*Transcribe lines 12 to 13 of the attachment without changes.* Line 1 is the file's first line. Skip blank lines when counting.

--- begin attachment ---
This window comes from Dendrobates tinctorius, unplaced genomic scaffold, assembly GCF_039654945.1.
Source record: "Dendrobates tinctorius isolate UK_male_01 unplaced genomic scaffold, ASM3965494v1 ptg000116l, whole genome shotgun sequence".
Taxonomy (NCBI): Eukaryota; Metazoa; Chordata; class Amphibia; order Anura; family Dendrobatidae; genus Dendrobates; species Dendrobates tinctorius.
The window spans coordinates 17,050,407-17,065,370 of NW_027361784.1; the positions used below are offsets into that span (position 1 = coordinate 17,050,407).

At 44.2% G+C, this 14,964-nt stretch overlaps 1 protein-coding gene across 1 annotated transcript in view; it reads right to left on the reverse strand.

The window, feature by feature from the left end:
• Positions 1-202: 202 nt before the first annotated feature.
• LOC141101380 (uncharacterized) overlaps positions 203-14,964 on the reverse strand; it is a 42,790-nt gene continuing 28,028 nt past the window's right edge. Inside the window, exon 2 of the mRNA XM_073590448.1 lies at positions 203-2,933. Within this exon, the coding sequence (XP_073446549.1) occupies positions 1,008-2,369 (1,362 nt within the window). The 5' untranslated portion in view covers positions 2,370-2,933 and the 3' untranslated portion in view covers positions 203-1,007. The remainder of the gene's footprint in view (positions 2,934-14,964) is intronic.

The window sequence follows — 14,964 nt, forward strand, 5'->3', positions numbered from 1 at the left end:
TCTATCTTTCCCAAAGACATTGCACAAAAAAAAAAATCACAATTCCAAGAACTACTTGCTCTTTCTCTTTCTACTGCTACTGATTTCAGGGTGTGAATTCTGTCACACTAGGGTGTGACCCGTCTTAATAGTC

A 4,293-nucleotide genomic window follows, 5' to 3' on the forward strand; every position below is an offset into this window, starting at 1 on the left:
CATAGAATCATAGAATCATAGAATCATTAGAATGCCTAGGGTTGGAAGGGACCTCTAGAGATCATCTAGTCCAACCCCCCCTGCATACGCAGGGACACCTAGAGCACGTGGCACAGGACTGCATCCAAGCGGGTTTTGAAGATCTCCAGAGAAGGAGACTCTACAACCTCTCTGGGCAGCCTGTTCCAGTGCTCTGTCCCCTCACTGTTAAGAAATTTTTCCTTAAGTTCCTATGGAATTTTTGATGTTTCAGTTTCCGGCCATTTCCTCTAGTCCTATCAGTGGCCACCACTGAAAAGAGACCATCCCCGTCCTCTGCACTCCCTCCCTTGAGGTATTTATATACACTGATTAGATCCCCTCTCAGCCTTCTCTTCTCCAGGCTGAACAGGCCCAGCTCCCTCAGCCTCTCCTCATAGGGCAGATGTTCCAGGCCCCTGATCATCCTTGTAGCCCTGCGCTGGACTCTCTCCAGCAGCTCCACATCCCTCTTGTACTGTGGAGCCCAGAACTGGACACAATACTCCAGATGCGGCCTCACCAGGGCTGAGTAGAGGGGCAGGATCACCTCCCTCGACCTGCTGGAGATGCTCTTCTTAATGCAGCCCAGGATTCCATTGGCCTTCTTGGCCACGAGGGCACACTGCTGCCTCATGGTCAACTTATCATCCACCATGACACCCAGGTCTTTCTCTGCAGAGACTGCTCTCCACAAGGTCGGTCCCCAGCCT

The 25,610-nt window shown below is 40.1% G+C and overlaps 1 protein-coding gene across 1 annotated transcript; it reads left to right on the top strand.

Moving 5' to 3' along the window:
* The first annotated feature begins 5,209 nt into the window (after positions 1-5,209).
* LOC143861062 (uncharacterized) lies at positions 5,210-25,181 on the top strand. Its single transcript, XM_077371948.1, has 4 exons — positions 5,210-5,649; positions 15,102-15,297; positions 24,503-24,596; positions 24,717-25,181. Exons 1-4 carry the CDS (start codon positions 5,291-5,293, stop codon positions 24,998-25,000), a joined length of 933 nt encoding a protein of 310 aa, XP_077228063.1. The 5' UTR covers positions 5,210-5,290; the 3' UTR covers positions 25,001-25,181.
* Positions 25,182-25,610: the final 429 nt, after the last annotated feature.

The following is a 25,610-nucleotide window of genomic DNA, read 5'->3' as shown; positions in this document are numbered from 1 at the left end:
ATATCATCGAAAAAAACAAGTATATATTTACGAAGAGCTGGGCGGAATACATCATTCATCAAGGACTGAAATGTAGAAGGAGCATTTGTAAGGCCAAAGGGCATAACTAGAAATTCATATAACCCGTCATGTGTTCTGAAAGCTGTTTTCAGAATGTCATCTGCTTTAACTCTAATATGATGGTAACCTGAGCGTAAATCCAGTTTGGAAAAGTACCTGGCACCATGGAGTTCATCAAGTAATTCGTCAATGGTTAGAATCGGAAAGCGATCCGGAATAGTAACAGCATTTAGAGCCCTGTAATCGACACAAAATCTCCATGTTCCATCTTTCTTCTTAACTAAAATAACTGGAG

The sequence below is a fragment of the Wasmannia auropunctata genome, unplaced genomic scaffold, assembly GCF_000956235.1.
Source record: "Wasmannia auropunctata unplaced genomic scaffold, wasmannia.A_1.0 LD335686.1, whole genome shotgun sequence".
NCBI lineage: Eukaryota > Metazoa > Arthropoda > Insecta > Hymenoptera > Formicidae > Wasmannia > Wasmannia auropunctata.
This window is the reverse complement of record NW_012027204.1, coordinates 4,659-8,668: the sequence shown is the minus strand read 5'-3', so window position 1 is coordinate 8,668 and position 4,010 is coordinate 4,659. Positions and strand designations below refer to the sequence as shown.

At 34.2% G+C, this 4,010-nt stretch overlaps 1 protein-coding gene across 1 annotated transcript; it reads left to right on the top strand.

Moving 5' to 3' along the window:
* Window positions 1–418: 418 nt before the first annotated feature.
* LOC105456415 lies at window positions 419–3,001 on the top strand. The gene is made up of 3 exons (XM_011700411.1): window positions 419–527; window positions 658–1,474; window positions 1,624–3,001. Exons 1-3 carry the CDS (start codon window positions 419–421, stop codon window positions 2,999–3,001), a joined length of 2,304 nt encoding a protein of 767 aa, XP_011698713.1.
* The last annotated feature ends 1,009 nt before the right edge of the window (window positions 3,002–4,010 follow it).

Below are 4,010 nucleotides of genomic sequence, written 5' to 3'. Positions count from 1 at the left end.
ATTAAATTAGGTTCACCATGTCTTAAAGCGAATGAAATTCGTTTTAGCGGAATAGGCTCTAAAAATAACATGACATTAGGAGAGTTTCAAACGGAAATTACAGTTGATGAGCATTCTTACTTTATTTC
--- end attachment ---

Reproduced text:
CATAGAATCATAGAATCATAGAATCATTAGAATGCCTAGGGTTGGAAGGGACCTCTAGAGATCATCTAGTCCAACCCCCCCTGCATACGCAGGGACACCTAGAGCACGTGGCACAGGACTGCATCCAAGCGGGTTTTGAAGATCTCCAGAGAAGGAGACTCTACAACCTCTCTGGGCAGCCTGTTCCAGTGCTCTGTCCCCTCACTGTTAAGAAATTTTTCCTTAAGTTCCTATGGAATTTTTGATGTTTCAGTTTCCGGCCATTTCCTCTAGTCCTATCAGTGGCCACCACTGAAAAGAGACCATCCCCGTCCTCTGCACTCCCTCCCTTGAGGTATTTATATACACTGATTAGATCCCCTCTCAGCCTTCTCTTCTCCAGGCTGAACAGGCCCAGCTCCCTCAGCCTCTCCTCATAGGGCAGATGTTCCAGGCCCCTGATCATCCTTGTAGCCCTGCGCTGGACTCTCTCCAGCAGCTCCACATCCCTCTTGTACTGTGGAGCCCAGAACTGGACACAATACTCCAGATGCGGCCTCACCAGGGCTGAGTAGAGGGGCAGGATCACCTCCCTCGACCTGCTGGAGATGCTCTTCTTAATGCAGCCCAGGATTCCATTGGCCTTCTTGGCCACGAGGGCACACTGCTGCCTCATGGTCAACTTATCATCCACCATGACACCCAGGTCTTTCTCTGCAGAGACTGCTCTCCACAAGGTCGGTCCCCAGCCT

The 25,610-nt window shown below is 40.1% G+C and overlaps 1 protein-coding gene across 1 annotated transcript; it reads left to right on the top strand.